So a final application would look like:

	
        List persons = populatePersons();

        // print all persons using lambdas
        persons.forEach( ( s ) -> {
            System.out.println( s );
        } );

        // using an instantiated predicate
        Predicate spanish = p -> {
            return Country.SPAIN.equals( p.getCountry() );
        };
        persons.stream().filter( spanish ).forEach( ( person ) -> {
            System.out.println( person );
        } );

        // using Lambdas directly for filtering the spanish ones
        persons.stream().filter( person -> {
            return Country.SPAIN.equals( person.getCountry() );
        } ).forEach( ( eachPerson ) -> {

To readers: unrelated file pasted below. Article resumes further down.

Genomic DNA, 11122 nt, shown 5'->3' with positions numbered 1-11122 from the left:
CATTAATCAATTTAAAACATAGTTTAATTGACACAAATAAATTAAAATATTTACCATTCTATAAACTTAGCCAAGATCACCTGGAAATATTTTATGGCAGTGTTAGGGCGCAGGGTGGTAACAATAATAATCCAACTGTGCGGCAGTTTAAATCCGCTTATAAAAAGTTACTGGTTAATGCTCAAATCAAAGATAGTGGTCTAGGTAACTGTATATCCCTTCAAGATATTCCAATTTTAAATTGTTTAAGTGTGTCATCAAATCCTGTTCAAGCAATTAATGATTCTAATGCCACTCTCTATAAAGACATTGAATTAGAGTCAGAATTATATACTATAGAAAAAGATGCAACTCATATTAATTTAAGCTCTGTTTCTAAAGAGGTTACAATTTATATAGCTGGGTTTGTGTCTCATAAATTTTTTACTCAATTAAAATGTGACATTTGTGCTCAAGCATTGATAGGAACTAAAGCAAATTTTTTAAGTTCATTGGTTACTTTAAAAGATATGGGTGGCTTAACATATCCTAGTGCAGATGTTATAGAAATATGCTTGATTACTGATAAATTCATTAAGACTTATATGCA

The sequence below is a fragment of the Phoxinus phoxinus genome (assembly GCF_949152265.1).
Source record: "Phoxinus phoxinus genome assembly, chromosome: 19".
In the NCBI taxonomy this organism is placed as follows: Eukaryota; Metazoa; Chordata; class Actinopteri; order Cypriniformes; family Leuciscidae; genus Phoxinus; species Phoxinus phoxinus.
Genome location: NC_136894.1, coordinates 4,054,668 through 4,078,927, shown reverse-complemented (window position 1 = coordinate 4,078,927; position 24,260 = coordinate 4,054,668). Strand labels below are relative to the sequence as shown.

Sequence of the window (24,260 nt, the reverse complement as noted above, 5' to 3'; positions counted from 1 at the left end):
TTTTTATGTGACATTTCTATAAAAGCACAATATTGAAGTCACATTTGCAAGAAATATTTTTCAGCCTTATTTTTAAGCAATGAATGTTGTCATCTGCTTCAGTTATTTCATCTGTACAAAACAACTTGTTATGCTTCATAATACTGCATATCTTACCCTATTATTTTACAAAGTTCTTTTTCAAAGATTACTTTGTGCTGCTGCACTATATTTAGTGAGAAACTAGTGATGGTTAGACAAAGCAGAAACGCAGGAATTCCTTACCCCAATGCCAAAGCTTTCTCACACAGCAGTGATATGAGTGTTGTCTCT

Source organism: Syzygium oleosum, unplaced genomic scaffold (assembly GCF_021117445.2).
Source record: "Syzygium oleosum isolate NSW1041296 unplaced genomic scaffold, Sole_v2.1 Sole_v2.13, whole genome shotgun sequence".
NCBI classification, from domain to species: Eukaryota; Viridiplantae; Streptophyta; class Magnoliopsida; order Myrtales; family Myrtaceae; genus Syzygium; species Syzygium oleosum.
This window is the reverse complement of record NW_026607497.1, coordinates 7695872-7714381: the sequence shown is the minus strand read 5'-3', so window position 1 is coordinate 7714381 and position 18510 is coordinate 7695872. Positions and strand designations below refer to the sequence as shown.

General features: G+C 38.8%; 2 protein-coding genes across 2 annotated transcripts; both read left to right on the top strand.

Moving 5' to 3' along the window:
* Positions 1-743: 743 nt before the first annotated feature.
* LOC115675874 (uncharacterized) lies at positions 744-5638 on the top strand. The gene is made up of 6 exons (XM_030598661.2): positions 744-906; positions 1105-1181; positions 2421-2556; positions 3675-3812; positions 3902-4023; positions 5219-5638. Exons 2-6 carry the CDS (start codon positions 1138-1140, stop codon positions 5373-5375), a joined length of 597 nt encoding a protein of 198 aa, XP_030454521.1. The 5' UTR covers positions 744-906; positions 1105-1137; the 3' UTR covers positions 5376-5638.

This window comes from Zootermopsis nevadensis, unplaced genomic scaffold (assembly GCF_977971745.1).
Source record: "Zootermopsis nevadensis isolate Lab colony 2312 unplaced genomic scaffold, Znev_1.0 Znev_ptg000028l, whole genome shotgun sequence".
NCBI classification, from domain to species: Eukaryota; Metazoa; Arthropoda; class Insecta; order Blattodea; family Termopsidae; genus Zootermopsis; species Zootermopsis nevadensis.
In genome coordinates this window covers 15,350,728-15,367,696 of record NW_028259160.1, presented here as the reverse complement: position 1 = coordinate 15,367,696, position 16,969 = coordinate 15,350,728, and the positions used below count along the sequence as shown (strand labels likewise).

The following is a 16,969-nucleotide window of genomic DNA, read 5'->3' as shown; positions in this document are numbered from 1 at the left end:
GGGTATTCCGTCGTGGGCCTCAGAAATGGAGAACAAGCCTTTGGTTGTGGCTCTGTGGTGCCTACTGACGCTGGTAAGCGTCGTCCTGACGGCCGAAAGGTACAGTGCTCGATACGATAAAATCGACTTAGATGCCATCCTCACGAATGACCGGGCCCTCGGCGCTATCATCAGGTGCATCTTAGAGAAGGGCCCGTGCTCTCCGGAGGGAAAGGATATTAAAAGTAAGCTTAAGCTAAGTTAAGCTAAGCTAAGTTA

System.out.println( eachPerson );
        } );

        // using Lambdas directly for filtering the chinesse ones that love to eat
        persons.stream().filter( person -> {
            return Country.CHINA.equals( person.getCountry() ) && Hobbie.EAT.equals( person.getFavouriteAction() );
        } ).forEach( ( eachPerson ) -> {
            System.out.println( eachPerson );
        } );

        // using Lambdas directly for filtering the chinesse ones that love to eat
        persons.stream().filter( person -> {
            return Country.CHINA.equals( person.getCountry() ) && Hobbie.EAT.equals( person.getFavouriteAction() );
        } ).forEach( ( eachPerson ) -> {
            System.out.println( eachPerson );
        } );

        Predicate germans = person -> {
            return Country.GERMANY.equals( person.getCountry() );
        };

        Predicate dancers = person -> {
            return Hobbie.DANCE.equals( person.getFavouriteAction() );
        };

        // combining different predicates is also possible